The Mahabharata of Krishna-Dwaipayana Vyasa, Volume 3 eBook

This eBook from the Gutenberg Project consists of approximately 2,886 pages of information about The Mahabharata of Krishna-Dwaipayana Vyasa, Volume 3.
succeeded in beholding Narayana as existing in the form of Aniruddha.  Having beheld Narayana in that form, why did Narada hasten once more to the retreat of Vadari for the purpose of beholding Nara and Narayana?  What was the reason, O ascetic, of this step taken by Narada?  How long also did Narada the son of Pramesthi, after his return from White Island and arrival at Vadari and meeting with the two Rishis Nara and Narayana, live there, and what conversations had he with them?  What did those two high-souled and foremost of Rishis say unto him?  It behoveth thee to say all this unto me!’”

Vaisampayana said,[1883] “Salutations unto the holy Vyasa of immeasurable energy.  Through his grace I shall recite this narrative having Narayana for its topic.  Arrived at White Island, Narada beheld the immutable Hari.  Leaving that spot he quickly proceeded, O king, to the mountains of Meru, bearing in his mind those weighty words that Paramatma (the Supreme Lord) had said unto him.  Arrived at Meru he became filled with wonder at the thought, O king, of what he had achieved.  And he said unto himself, ’How wonderful is it!  The journey I have performed is a long one.  Having proceeded to such a distance, I have come back safe and sound.  From the mountains of Meru he then proceeded towards Gandhamadana.  Traversing through the skies he quickly alighted upon that extensive retreat known by the name of Vadari.  There he beheld those ancient deities, viz., those two foremost of Rishis, (called Nara and Narayana), engaged in the practice of penances, observing high vows, and devoted to the worship of their own selves.  Both of those adorable persons bore on their chests the beautiful whirls called Sreevatsa, and both had matted locks on their heads.  And in consequence of the effulgence with which they illumined the world they seemed to transcend the very Sun in energy.  The palms of each bore the mark called the swan’s foot.  The soles of their feet bore the mark of the discus.  Their chests were very broad; their arms reached down to their knees.  Each of them had four ’Mushkas’.[1884] Each of them had sixty teeth and four arms.[1885] The voice of each was as deep as the roar of the clouds.  Their faces were exceedingly handsome, their foreheads broad, their brows fair, their cheeks well-formed, and their noses aquiline.  The heads of those two deities were large and round, resembling open umbrellas.  Possessed of these marks, they were certainly very superior persons in appearance.  Beholding them, Narada became filled with joy.  He saluted them with reverence and was saluted by them in return.  They received the celestial Rishi, saying ‘Welcome’, and made the ordinary enquiries.  Beholding those two foremost of Beings, Narada began to reflect within himself,—­’These two foremost of Rishis seem to be very like, in appearance, unto those Rishis respected by all, whom I have seen in White-island.  Thinking in this way, he circumambulated them both and then sat down on the excellent seat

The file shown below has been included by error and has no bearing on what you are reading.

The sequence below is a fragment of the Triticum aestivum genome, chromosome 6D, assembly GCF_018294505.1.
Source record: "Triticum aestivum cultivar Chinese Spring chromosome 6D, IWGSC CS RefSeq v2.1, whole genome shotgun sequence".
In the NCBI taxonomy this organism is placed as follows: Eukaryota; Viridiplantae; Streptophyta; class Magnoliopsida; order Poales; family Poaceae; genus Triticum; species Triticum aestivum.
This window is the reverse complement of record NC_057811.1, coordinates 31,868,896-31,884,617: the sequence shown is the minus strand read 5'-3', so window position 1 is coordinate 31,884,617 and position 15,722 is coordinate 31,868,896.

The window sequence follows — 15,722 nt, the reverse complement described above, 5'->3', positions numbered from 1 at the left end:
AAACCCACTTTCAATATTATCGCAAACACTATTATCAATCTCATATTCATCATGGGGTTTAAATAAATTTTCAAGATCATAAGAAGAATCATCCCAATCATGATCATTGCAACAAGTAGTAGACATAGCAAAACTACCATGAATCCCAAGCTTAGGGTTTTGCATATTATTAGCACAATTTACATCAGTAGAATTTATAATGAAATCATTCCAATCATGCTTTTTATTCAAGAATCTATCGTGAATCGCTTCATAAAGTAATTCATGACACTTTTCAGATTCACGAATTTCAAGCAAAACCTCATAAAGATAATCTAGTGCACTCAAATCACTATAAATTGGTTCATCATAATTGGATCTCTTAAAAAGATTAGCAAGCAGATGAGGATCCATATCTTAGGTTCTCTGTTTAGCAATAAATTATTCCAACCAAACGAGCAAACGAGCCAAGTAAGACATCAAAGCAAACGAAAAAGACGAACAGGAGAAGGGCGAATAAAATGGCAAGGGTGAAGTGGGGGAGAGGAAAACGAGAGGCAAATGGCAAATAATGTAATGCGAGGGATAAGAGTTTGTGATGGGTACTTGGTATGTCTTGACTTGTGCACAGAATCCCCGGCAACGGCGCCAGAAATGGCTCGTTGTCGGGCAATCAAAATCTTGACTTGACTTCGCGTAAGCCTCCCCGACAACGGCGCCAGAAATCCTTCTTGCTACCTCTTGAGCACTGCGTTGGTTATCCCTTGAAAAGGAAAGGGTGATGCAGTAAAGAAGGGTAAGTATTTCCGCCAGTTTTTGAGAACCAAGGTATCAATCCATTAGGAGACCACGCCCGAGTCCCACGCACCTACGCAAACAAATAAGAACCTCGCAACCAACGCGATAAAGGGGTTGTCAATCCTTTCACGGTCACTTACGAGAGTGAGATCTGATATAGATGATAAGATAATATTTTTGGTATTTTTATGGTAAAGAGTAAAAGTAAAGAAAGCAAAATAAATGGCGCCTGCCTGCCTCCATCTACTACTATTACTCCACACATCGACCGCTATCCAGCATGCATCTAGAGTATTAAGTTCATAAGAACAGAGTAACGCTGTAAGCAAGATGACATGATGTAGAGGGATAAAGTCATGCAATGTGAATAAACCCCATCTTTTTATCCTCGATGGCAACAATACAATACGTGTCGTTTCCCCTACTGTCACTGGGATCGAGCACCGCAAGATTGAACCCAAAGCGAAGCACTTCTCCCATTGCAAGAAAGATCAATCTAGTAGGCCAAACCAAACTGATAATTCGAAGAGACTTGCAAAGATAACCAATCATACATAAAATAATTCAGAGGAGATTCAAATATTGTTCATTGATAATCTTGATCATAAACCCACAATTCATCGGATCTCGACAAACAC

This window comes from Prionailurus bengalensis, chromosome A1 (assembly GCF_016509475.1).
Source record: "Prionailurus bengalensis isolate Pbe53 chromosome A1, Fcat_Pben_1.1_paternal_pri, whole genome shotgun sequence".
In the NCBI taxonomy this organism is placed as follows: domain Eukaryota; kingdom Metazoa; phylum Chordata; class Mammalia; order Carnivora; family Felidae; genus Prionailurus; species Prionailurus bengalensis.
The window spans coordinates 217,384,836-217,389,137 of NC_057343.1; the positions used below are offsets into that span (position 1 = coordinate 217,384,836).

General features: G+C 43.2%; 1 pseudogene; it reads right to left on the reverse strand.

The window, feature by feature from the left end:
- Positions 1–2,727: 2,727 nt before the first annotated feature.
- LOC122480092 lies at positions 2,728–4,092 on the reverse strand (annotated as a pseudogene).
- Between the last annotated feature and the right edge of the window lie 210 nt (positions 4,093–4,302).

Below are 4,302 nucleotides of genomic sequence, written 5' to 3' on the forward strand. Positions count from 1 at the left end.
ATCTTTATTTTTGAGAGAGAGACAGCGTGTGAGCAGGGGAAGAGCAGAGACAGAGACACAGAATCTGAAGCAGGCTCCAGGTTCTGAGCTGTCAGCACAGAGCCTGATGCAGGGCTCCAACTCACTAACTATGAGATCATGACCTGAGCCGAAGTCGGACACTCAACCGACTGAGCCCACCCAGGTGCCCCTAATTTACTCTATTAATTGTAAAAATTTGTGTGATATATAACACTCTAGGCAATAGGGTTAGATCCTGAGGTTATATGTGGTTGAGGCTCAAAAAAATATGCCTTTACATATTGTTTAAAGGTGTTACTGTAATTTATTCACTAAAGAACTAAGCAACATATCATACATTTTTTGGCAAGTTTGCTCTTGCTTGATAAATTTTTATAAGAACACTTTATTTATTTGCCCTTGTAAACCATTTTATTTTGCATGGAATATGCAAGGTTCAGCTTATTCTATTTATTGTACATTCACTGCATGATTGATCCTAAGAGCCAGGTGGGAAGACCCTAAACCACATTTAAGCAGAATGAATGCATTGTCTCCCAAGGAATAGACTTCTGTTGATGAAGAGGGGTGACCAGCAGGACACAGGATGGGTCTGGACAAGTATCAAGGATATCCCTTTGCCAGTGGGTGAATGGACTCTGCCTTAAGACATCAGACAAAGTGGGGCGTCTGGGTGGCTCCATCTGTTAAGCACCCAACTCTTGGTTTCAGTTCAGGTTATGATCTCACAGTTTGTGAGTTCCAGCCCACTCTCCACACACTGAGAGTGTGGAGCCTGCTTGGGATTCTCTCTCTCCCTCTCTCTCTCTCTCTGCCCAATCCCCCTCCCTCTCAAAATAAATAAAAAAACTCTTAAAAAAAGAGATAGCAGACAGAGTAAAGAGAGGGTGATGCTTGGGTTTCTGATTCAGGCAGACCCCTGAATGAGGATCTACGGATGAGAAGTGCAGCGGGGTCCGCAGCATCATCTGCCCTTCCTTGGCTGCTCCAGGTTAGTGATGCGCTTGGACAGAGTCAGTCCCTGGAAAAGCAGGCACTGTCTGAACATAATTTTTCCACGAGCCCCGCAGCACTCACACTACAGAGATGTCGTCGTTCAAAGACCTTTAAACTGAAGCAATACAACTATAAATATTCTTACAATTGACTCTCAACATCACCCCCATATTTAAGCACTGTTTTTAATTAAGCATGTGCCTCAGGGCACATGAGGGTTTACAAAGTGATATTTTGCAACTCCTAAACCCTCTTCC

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The Mahabharata of Krishna-Dwaipayana Vyasa, Volume 3 from Project Gutenberg. Public domain.
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